How “Women of the Movement” fulfills Mamie Till’s “Prophecy”

Before Trayvon Martin, before Breonna Taylor, before Ahmaud Arbery and before George Floyd, there was Emmett Till.

In recent years, the killings of these black Americans and numerous other fiery sparks that fueled the Black Lives Matter movement and culminated in the racial reckoning of 2020. Such incidents, however, were preceded by another startling crime decades earlier: the 1955 kidnapping and murder of 14-year-old Till at Jim Crow South after he was accused of whistling a white woman in a grocery store.

This horrific act and the determined struggle of Till’s mother, Mamie Till-Mobley, to punish those responsible, were a catalyst for the formation of the civil rights movement that grew nationally in the 1960s. But while many key events in the history of the movement have been explored and dramatized by film and television in documentary films, Till’s assassination was not the focus of attention. The brutality of his death – he was tortured and lynched – and the lingering questions that hampered the pursuit of justice for years made the murder out of the reach of Hollywood.

ABC is stepping into this gap this week with its limited series “Women of the Movement”, which is making Till and his mother appear in a new light. The six-episode series premiered on Thursday and aired for three consecutive weeks, and is one of the most powerful – and potentially risky – racing-related projects ever developed by a television network. It also comes at a time when racial tensions are particularly volatile, fueled by the rise of white nationalism and an ongoing debate between those who wish to face America’s racist past and those who wish to downplay it.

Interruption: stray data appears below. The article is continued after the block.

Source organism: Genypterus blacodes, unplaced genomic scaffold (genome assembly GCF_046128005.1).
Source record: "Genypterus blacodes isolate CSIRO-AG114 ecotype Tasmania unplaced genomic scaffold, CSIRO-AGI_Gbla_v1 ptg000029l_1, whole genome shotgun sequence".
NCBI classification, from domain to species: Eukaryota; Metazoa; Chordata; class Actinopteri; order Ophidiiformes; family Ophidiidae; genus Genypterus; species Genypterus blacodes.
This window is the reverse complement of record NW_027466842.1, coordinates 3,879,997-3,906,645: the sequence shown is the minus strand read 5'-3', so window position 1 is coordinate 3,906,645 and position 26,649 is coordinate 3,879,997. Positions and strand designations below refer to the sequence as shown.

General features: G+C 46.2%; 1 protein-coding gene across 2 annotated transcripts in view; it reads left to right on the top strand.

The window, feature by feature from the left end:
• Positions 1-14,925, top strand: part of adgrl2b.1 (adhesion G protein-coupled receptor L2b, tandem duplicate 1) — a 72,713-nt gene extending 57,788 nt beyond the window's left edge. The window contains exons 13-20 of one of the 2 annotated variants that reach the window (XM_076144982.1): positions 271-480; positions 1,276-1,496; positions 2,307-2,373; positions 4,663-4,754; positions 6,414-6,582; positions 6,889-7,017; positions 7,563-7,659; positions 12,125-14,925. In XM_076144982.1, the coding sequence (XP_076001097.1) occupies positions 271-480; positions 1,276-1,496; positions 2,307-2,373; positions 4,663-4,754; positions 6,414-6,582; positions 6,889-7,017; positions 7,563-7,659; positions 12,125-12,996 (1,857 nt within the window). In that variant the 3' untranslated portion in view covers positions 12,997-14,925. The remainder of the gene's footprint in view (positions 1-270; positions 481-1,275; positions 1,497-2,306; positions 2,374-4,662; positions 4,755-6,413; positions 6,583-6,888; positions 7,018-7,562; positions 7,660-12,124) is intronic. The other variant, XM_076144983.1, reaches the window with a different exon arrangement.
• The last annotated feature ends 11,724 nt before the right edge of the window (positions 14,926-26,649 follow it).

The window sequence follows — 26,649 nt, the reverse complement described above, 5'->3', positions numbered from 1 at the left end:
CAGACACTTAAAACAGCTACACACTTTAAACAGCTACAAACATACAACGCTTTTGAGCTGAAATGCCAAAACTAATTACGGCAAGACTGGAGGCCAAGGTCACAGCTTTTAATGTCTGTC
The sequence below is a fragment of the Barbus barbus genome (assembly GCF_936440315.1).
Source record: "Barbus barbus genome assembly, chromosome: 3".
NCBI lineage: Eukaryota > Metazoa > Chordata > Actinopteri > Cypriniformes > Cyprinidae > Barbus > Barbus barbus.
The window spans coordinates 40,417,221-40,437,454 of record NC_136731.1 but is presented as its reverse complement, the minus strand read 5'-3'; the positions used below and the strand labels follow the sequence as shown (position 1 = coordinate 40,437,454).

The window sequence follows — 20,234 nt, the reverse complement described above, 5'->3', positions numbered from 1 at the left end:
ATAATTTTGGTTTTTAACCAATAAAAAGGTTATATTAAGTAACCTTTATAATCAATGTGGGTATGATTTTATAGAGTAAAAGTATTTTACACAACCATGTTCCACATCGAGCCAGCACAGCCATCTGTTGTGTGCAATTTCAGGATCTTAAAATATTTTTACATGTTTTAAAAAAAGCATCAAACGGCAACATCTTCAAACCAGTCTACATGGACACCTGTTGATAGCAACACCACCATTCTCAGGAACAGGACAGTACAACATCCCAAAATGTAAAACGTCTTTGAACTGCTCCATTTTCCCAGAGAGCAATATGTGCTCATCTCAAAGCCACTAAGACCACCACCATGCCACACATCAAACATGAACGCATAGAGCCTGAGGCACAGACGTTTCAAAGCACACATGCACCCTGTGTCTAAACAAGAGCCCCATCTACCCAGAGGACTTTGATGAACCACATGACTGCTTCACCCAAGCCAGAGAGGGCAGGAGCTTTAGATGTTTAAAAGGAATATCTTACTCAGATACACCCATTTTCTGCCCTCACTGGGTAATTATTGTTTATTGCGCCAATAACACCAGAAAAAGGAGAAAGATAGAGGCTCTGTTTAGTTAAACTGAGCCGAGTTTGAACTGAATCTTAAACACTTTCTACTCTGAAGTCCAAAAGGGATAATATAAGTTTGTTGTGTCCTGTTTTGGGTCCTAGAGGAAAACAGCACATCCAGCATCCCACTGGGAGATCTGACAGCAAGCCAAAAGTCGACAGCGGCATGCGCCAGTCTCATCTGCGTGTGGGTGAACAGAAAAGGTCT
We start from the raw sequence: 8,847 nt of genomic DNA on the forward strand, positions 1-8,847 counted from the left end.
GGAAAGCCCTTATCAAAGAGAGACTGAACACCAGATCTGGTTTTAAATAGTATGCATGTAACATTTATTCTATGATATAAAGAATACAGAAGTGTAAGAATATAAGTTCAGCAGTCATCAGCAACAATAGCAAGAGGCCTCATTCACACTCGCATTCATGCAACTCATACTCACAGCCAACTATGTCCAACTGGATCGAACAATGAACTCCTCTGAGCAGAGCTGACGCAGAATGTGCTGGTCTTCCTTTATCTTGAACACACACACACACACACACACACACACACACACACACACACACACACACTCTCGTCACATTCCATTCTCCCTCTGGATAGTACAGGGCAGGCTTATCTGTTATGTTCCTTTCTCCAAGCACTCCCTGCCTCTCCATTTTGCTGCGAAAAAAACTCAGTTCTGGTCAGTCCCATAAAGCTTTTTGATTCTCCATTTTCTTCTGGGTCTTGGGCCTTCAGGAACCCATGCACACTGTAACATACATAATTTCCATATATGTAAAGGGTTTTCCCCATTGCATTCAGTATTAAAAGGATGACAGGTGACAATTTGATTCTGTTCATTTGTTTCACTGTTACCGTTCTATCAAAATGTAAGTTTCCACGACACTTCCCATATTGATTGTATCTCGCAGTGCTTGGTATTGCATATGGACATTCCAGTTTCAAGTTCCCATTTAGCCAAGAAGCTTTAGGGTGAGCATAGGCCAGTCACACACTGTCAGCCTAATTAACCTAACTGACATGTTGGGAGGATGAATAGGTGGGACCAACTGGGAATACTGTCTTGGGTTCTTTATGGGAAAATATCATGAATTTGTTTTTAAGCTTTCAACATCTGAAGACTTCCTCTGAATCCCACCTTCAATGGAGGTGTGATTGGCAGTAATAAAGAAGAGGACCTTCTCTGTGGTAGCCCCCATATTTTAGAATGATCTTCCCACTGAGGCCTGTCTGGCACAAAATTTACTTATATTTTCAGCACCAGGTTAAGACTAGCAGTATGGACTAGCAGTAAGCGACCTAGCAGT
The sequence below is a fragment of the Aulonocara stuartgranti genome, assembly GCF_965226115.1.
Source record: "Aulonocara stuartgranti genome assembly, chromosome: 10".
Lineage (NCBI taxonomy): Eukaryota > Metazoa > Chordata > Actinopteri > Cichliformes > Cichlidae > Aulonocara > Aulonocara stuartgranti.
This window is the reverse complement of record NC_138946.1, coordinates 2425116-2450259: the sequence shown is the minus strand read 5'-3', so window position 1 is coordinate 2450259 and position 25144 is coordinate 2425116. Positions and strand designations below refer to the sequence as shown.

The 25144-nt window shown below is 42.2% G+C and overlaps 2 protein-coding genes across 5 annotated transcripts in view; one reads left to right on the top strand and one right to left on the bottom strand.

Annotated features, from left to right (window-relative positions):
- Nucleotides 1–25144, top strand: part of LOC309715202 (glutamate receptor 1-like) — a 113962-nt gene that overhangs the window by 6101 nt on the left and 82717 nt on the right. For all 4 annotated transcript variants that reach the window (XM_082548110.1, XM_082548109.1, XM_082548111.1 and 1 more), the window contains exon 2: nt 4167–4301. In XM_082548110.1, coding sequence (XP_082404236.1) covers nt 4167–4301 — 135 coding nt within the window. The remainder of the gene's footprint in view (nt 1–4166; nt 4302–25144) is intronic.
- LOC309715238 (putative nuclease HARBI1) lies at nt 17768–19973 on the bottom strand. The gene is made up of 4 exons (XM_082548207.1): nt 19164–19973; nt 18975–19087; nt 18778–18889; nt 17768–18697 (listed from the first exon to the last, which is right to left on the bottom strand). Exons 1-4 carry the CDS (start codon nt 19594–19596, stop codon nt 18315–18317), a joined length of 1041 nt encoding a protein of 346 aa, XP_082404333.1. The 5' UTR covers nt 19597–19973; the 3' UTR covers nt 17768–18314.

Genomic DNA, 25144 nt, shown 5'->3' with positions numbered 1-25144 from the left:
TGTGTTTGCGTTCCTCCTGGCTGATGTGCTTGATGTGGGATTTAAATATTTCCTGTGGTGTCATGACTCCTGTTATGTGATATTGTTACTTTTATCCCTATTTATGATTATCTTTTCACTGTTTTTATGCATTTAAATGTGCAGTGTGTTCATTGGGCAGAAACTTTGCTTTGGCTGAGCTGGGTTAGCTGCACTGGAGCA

That context made Women of the Movement even more personal and warm for creator and executive producer Marissa Jo Cerar. In a recent Zoom interview, Cerar, whose authoring is The Handmaid’s Tale, got emotional when asked about the project’s relevance to recent headlines about racism and the tragic deaths of black people by others.

“These stories keep happening,” she said, wiping away her tears. “Our people are always being murdered. It’s so terrifying to look at social media and see a certain group of people instantly criminalize victims. It’s devastating. You only see a corpse. You do not see the extinguished light. I want people to see Emmett before he was a victim or a martyr, just like I hope they could see Trayvon or George Floyd or – there are too many names to list. “

Cerar became more composed when she added, “They were babies, they were people, they were members of their communities. I just want people to see their humanity. “

Adrienne Warren, who plays Till-Mobley, said the time is right for Women of the Movement, reflecting Hollywood’s growing awareness and support for the Black Lives Matter movement.

Adrienne Warren as Mamie Till-Mobley in “Women of the Movement”.

(Eli Joshua Ade / ABC)

“It shows that our industry is changing,” said Warren, who won a Tony Award for portraying rock icon Tina Turner in Tina: The Tina Turner Musical. “When has something like this been seen on network television? So far, our industry has not been ready for this. Until recently, we weren’t allowed to tell these stories in a nuanced way. The gatekeepers open doors so that our stories are told in a way that portrays us as human beings. “

Coincidentally, “Women of the Movement” also arrives when the Till case is back on the news. The US Department of Justice announced last month that it was finalizing its investigation into Till’s case without charges being brought against Carolyn Bryant Donham, the woman whose alleged encounter with Till led to his murder. The department had reopened the investigation after Donham was quoted in a 2017 book as lying about the incident.